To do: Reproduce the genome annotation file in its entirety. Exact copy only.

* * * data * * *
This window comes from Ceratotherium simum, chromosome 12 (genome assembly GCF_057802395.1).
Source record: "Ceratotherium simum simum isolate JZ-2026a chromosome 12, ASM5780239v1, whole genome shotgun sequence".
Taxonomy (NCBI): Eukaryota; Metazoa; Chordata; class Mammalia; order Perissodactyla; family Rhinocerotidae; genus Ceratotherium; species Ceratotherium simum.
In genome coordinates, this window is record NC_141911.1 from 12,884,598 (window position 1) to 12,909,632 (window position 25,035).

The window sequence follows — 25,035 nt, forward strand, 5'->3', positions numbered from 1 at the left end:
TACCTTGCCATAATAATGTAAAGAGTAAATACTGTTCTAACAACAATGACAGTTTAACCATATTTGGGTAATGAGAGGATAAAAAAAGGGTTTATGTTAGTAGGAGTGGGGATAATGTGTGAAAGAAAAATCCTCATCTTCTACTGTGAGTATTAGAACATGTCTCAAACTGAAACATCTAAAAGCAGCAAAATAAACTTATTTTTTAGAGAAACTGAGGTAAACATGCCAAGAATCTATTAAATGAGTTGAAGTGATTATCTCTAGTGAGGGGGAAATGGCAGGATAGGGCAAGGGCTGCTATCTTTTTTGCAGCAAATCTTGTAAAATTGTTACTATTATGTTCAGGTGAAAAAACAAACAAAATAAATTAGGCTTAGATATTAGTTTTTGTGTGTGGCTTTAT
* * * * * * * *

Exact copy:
This window comes from Ceratotherium simum, chromosome 12 (genome assembly GCF_057802395.1).
Source record: "Ceratotherium simum simum isolate JZ-2026a chromosome 12, ASM5780239v1, whole genome shotgun sequence".
Taxonomy (NCBI): Eukaryota; Metazoa; Chordata; class Mammalia; order Perissodactyla; family Rhinocerotidae; genus Ceratotherium; species Ceratotherium simum.
In genome coordinates, this window is record NC_141911.1 from 12,884,598 (window position 1) to 12,909,632 (window position 25,035).

The window sequence follows — 25,035 nt, forward strand, 5'->3', positions numbered from 1 at the left end:
TACCTTGCCATAATAATGTAAAGAGTAAATACTGTTCTAACAACAATGACAGTTTAACCATATTTGGGTAATGAGAGGATAAAAAAAGGGTTTATGTTAGTAGGAGTGGGGATAATGTGTGAAAGAAAAATCCTCATCTTCTACTGTGAGTATTAGAACATGTCTCAAACTGAAACATCTAAAAGCAGCAAAATAAACTTATTTTTTAGAGAAACTGAGGTAAACATGCCAAGAATCTATTAAATGAGTTGAAGTGATTATCTCTAGTGAGGGGGAAATGGCAGGATAGGGCAAGGGCTGCTATCTTTTTTGCAGCAAATCTTGTAAAATTGTTACTATTATGTTCAGGTGAAAAAACAAACAAAATAAATTAGGCTTAGATATTAGTTTTTGTGTGTGGCTTTAT